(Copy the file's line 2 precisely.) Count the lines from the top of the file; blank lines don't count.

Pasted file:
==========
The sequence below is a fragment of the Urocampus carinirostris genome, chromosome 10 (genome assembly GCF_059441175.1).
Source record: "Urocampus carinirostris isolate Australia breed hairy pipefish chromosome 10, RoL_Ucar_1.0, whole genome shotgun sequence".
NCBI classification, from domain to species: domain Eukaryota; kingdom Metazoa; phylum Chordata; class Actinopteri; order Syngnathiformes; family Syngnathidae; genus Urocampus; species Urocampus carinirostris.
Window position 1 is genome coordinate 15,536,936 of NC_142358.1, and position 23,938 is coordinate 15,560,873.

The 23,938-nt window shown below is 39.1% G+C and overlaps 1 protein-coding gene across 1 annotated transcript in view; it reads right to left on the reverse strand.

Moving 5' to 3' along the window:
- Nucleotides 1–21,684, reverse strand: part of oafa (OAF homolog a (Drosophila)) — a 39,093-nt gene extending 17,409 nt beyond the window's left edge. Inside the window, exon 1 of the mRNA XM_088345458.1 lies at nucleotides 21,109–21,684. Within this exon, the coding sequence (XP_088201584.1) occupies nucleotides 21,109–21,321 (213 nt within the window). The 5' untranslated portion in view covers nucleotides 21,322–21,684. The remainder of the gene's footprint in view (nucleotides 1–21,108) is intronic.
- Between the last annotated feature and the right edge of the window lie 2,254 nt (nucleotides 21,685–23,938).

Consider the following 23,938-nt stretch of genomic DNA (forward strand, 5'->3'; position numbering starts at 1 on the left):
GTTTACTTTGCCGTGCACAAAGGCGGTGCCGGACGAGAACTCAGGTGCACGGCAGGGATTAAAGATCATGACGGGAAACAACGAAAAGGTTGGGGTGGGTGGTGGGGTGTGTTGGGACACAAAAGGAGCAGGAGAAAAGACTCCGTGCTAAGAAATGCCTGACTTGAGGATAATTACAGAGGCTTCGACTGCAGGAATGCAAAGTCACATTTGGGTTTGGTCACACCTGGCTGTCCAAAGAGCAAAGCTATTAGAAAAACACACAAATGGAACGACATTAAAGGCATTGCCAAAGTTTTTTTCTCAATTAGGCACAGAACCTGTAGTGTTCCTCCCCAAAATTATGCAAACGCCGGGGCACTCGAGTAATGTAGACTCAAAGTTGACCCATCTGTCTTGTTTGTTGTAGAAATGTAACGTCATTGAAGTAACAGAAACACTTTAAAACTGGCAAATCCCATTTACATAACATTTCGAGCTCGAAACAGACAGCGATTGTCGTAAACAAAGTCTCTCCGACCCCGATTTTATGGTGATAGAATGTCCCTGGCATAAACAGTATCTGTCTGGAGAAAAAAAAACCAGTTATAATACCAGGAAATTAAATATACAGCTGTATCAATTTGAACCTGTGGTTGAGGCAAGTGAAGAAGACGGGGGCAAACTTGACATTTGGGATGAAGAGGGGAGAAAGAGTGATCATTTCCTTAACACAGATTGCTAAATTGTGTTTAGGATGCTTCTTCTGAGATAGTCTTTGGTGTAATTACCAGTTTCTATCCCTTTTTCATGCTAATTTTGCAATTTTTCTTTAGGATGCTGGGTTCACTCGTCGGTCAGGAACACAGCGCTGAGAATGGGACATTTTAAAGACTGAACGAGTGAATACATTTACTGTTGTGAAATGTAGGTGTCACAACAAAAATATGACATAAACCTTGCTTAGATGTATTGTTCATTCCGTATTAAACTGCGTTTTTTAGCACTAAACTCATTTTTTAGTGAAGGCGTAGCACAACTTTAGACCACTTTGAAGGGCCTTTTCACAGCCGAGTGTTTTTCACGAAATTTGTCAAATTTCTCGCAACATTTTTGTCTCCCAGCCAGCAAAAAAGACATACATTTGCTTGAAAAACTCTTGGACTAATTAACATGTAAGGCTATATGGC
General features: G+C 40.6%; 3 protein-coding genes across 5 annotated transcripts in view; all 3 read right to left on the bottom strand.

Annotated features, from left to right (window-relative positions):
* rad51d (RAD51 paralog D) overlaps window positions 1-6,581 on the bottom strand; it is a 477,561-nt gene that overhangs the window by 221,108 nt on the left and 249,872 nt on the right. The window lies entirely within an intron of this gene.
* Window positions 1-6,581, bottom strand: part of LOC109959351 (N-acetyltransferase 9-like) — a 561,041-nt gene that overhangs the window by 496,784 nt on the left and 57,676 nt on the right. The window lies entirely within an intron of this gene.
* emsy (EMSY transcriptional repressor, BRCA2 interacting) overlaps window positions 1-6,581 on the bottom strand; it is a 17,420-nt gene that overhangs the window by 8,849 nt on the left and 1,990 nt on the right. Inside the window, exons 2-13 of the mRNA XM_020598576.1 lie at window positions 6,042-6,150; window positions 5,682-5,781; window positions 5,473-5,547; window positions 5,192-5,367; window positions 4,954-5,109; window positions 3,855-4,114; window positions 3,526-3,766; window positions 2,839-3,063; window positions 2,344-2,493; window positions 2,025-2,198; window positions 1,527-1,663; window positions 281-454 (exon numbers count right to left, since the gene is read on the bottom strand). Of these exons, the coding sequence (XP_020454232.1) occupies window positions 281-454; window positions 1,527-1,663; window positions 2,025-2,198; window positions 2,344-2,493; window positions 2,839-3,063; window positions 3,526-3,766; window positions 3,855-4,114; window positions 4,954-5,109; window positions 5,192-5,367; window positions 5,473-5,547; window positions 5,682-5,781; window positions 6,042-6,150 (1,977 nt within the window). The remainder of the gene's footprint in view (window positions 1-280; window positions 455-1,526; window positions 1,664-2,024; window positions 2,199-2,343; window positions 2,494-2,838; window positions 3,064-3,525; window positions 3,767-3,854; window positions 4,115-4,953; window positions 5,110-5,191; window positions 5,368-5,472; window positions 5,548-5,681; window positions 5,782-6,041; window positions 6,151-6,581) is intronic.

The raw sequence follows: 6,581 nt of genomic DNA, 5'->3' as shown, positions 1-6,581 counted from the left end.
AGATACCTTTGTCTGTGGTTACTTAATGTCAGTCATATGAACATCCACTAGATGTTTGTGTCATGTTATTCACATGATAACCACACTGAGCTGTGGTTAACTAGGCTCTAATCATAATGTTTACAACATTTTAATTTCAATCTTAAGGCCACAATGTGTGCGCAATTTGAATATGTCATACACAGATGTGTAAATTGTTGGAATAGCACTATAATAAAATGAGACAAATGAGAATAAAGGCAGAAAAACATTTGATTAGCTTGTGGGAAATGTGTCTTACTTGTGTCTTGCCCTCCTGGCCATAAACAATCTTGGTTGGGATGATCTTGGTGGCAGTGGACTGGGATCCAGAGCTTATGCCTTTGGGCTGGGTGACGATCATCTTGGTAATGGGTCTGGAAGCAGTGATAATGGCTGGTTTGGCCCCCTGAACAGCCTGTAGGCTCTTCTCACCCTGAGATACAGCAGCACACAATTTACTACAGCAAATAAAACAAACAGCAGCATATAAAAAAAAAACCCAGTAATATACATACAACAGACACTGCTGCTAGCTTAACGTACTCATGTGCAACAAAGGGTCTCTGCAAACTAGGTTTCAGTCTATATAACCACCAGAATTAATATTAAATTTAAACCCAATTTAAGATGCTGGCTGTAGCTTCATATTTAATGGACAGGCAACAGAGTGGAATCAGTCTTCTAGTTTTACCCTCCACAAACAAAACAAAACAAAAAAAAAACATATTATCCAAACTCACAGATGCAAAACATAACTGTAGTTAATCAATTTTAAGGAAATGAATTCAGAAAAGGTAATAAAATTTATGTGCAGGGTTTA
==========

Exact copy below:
Source record: "Urocampus carinirostris isolate Australia breed hairy pipefish chromosome 10, RoL_Ucar_1.0, whole genome shotgun sequence".